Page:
Cenozoic Evolution of the Southwestern Norwegian ‘Passive’ Margin
Funded by the American Chemical Society Petroleum Research Fund Grant #55156-UN18
Dr. McDermott traveled to southwestern Norway in the summer of 2016 (and will return summer of 2017) to examine a sharp increase in relief along the southern coast called ‘The Great Escarpment’.
Norway is a region commonly termed a ‘passive’ margin – a region cut off from active tectonic boundaries – yet the dramatic relief, deep glacial fjords, and rugged peaks are more reminiscent of active boundary zones, a disparity that has made the margin the focus of much research. One possible mechanism proposed to account for this unique morphology is active faulting on extensional faults along the coast; although current data support this model, theycannot disprove other models as well.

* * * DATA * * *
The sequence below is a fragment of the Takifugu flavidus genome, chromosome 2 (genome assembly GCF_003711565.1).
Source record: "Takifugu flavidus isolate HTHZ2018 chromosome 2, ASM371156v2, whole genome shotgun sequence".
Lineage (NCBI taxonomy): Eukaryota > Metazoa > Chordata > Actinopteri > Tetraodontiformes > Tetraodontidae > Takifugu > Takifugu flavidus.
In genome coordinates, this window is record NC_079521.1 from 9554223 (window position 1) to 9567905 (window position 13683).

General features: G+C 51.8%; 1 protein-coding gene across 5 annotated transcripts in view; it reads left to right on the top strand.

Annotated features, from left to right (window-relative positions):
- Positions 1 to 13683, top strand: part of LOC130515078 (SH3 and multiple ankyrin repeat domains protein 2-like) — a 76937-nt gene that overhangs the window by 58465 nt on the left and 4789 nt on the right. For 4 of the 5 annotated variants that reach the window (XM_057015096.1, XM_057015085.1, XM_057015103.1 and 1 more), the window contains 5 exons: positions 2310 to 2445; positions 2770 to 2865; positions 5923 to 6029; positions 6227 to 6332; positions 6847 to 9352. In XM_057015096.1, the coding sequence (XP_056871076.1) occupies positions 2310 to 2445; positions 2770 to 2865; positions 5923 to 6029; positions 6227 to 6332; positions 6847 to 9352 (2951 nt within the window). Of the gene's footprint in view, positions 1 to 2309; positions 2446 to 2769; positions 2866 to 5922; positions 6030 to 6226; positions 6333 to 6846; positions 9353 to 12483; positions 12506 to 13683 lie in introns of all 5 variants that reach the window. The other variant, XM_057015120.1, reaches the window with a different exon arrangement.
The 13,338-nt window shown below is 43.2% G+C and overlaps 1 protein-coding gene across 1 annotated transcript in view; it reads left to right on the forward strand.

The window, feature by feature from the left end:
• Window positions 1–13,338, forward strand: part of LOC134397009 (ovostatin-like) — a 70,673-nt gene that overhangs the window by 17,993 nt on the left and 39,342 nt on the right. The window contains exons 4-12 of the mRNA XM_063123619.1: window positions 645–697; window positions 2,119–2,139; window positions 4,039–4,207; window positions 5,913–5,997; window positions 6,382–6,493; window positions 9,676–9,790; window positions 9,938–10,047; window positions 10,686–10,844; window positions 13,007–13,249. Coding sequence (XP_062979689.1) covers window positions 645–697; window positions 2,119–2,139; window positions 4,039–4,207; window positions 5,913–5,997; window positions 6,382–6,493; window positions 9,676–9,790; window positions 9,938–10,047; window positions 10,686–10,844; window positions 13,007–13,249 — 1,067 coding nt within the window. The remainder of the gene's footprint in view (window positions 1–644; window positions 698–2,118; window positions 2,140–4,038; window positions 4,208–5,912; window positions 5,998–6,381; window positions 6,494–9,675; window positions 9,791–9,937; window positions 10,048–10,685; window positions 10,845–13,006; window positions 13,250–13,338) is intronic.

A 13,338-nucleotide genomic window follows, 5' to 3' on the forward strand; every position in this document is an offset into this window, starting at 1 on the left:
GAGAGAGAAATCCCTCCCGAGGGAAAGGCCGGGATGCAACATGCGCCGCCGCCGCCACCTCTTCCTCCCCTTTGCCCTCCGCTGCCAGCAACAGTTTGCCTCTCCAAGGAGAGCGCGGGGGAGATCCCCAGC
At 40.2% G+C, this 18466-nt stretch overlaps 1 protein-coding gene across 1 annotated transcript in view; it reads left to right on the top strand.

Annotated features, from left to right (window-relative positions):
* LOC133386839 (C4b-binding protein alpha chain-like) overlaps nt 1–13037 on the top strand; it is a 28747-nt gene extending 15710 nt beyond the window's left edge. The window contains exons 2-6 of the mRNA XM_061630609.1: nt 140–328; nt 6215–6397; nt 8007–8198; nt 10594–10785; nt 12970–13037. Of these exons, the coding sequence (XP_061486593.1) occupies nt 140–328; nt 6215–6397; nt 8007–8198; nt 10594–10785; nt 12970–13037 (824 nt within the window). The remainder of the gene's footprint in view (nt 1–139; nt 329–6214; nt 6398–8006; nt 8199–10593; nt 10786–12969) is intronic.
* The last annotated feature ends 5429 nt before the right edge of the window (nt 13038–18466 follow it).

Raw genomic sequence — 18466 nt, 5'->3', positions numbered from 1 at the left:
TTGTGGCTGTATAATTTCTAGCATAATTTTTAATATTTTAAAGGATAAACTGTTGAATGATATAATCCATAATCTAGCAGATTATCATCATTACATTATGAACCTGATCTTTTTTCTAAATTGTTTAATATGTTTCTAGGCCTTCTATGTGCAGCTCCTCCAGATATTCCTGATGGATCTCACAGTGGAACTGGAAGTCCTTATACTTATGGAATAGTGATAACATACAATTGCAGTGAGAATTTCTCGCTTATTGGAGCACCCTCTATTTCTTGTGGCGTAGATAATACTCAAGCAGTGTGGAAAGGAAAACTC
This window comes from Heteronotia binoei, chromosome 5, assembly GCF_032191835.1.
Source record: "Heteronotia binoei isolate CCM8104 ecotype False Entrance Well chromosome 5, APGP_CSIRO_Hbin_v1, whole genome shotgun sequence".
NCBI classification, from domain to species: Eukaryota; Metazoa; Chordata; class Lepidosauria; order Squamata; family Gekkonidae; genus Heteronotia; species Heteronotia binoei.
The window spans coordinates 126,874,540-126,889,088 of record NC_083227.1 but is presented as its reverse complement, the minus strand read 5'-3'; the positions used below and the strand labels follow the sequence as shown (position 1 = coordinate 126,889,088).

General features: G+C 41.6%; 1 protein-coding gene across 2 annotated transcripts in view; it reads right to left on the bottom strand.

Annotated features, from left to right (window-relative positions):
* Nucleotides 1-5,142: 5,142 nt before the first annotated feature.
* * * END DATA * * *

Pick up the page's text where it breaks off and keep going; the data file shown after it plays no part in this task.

Dr. McDermott’s work focuses on examining the geomorphology of the region, and aims to constrain the timing of uplift of the region using low-temperature thermochronology of apatite (U-Th/He) across known fault lines and basin-averaged cosmogenic erosion rates of highly incised fluvial canyons.